The World Economic Forum has urged government’s worldwide to ban parking spaces as part of their plan to make driving cars an ‘undesirable activity.‘
According to a recent post on the WEF’s website, public parking is an “outdated” concept that needs to be banned immediately:
BYPASS THE CENSORS
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Igor’s Newsletter reports: It turns out that the WEF has found a new enemy: parking spaces. You see, parking spaces slow down the climate progress and “hold back urban mobility.”
While it is hard for me to understand why convenient parking holds back urban mobility (defined as being able to move from place to place easily), the WEF thinks otherwise:
The challenge: In many cities, on-street parking is either underpriced, or there’s an over-abundance of off-street parking. On average, parking takes up around a third of city land mass and with around eight spots for every car. Spaces optimized for cars reduce the ability for cities to accommodate other types of transit, or solutions such as bike sharing or scooter sharing docking stations or vehicle charging stations, says Shin-pei Tsay, Global Head of Cities and Transportation Policy, Uber Technologies.
As some of you may not immediately pick up the WEF’s coded language, the above means that they think that parking should cost more and that there should be fewer parking spaces.
I am unsurprised that Ms. Shin-pei Tsay, an Uber executive who is a WEF member, hopes to make parking more difficult for us. Uber would make more money if city dwellers could not find convenient parking. Shin-pei Tsay is a known long-time enemy of car parking spaces:
The WEF goes even further than Ms. Shin-pei Tsay and says:
“Authorities could even do away entirely with the necessity to build parking spaces (!!! – I.C.). This has been tried in Buffalo, New York, and where the government abolished any kind of parking regulation for developers. Developers built 25% less parking.”
What is interesting is that Buffalo’s experience eliminating parking has not been a happy one:
Let Them Eat Cake! (Drive Electric Scooters)
“Let them eat cake” is the most famous quote attributed to Marie-Antoinette, the Queen of France during the French Revolution.
Similarly to Marie-Antoinette, the WEF thinks that if you cannot find parking, you would ride electric scooters instead:
Shared mobility — such as ride-sharing services and e-scooters — could be key tools in the pursuit of net-zero emissions in our cities.
But can everyone ride a scooter or afford to order numerous daily Uber rides?
About 40% of my readers are retired (my impression from your comments). I am sure some of us may find riding scooters daunting. I am recovering from a broken foot, and a scooter is the last thing I would set my foot on. At the same time, the same people who have mobility problems (due to age or disability) would be the people who also have limited finances and have a hard time affording endless Uber rides.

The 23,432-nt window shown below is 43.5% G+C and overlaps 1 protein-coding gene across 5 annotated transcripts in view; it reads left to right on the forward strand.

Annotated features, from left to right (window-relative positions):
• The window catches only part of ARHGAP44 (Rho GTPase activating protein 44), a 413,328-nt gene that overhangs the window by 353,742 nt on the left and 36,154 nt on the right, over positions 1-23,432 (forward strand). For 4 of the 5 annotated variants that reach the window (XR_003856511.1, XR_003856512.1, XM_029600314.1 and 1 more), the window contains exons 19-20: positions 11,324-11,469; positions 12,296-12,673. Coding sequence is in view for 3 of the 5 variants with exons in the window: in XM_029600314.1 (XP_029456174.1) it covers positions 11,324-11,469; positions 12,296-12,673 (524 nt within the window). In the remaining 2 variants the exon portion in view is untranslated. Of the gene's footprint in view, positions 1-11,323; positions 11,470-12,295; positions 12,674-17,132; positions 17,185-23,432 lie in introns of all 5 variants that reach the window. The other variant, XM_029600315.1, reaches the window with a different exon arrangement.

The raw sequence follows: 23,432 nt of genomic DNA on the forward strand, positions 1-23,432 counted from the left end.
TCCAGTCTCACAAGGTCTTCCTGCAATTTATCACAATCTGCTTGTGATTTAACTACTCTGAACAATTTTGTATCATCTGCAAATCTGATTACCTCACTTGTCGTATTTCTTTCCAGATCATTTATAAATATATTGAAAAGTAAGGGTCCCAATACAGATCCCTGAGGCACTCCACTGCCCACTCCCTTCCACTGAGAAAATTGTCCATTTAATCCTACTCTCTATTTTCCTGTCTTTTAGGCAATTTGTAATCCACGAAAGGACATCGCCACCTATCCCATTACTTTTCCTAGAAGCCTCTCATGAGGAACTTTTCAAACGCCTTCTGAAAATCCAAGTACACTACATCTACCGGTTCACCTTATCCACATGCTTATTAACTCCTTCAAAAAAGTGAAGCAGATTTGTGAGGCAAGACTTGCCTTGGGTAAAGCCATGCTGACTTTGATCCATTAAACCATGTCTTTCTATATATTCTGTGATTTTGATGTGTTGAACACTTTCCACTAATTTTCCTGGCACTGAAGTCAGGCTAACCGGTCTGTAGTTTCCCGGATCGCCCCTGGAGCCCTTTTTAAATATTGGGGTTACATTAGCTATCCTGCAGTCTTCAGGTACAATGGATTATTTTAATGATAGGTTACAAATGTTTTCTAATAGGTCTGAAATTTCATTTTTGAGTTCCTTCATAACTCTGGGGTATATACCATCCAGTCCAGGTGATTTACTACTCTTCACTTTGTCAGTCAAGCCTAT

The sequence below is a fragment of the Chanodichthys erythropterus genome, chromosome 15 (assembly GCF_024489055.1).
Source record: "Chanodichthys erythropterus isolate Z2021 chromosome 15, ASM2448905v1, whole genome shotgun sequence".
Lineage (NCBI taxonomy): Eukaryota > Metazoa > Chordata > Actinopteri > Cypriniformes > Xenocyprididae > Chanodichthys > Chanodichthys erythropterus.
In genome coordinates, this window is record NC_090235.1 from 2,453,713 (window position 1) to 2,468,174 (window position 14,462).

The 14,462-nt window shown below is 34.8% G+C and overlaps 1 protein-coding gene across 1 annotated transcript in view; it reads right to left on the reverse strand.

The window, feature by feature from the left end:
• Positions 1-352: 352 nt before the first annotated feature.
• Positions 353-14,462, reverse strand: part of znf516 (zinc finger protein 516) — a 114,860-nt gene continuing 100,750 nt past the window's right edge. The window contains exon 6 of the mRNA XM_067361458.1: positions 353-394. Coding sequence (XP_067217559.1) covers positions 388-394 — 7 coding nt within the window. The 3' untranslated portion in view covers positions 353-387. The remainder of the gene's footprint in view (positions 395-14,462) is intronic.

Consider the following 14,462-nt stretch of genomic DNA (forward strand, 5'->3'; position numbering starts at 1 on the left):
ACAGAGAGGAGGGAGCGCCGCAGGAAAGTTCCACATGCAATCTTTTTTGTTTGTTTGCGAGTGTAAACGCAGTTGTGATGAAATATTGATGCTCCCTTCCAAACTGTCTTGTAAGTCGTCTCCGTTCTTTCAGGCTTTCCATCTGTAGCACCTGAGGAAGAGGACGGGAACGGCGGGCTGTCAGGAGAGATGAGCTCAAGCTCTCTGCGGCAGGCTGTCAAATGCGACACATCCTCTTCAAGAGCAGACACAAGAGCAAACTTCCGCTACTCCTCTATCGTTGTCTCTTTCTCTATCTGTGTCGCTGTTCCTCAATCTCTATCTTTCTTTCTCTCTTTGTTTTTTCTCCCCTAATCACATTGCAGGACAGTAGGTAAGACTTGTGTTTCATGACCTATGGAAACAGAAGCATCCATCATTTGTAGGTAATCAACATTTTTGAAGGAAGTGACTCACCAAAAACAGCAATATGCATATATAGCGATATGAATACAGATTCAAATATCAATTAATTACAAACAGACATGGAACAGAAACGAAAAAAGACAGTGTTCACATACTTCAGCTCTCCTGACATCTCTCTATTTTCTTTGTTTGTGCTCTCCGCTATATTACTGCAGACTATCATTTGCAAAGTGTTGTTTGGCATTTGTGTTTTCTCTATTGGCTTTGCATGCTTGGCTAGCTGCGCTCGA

Imagine going to a store to buy food and clothes. How useful will a scooter be to carry your purchases back home?
Lastly, we may hop into a car and drive to a hospital for minor medical emergencies. I had to do this several times for my family members in the last few years. How long will you wait for Uber to pick you up when you or your loved one is sick?
Lastly, as my readers pointed out, what about pregnant women or mothers with small children?
I Lived in a “15-Minute City” With No Cars – for 23 Years! I Do Not Want to Go Back
I recently realized that “15-minute cities” are not new. I lived in a 15-minute city where almost nobody had a car. In Moscow, Russia, where I lived for 23 years before emigrating to the United States in 1994, I used public transportation and walked to stores and school instead of driving. I had no other choice.
People lived in small apartments due to the urban density needed to allow stores to be located within walking distance.
The upside is that almost everyone was thin there, although people were far from healthy for many reasons.
The downside is that it was majorly inconvenient and limiting compared to my life in the USA, as I discovered after I moved.
They Wanted You to Buy an Electric Car. Now They Want You to Have No Car
For a long time, the talk from our climate authorities was that, to save the planet, we need to transition to electric cars. Having realized that the electric car transition is impossible, the WEF wants us to have no cars.
Artificially engineered shortage of parking is a tool they want to use to goad us into abandoning cars and jumping onto scooters.
So, the next time you are having problems finding a parking spot, consider that your problems may, in part, be caused by intentional and new urban design trends meant to inconvenience us into adopting less comfortable and less safe choices like electric scooters.
How long will it be before THIS guy ends up with a broken chin?
When discussing secret plots, we usually think about scary and demonic stuff, such as the depopulation conspiracy.
The WEF’s plans to eliminate parking spaces do not quite rise to that demonic level. Still, they demonstrate the insanity of their plans and a disregard for regular citizens’ safety and convenience. I am sure Bill Gates, Klaus Schwab, and other WEF leaders will not be personally frustrated by a shortage of parking spots – but they are engineering such a shortage for you and me.
Are you able to ride an electric scooter every day?
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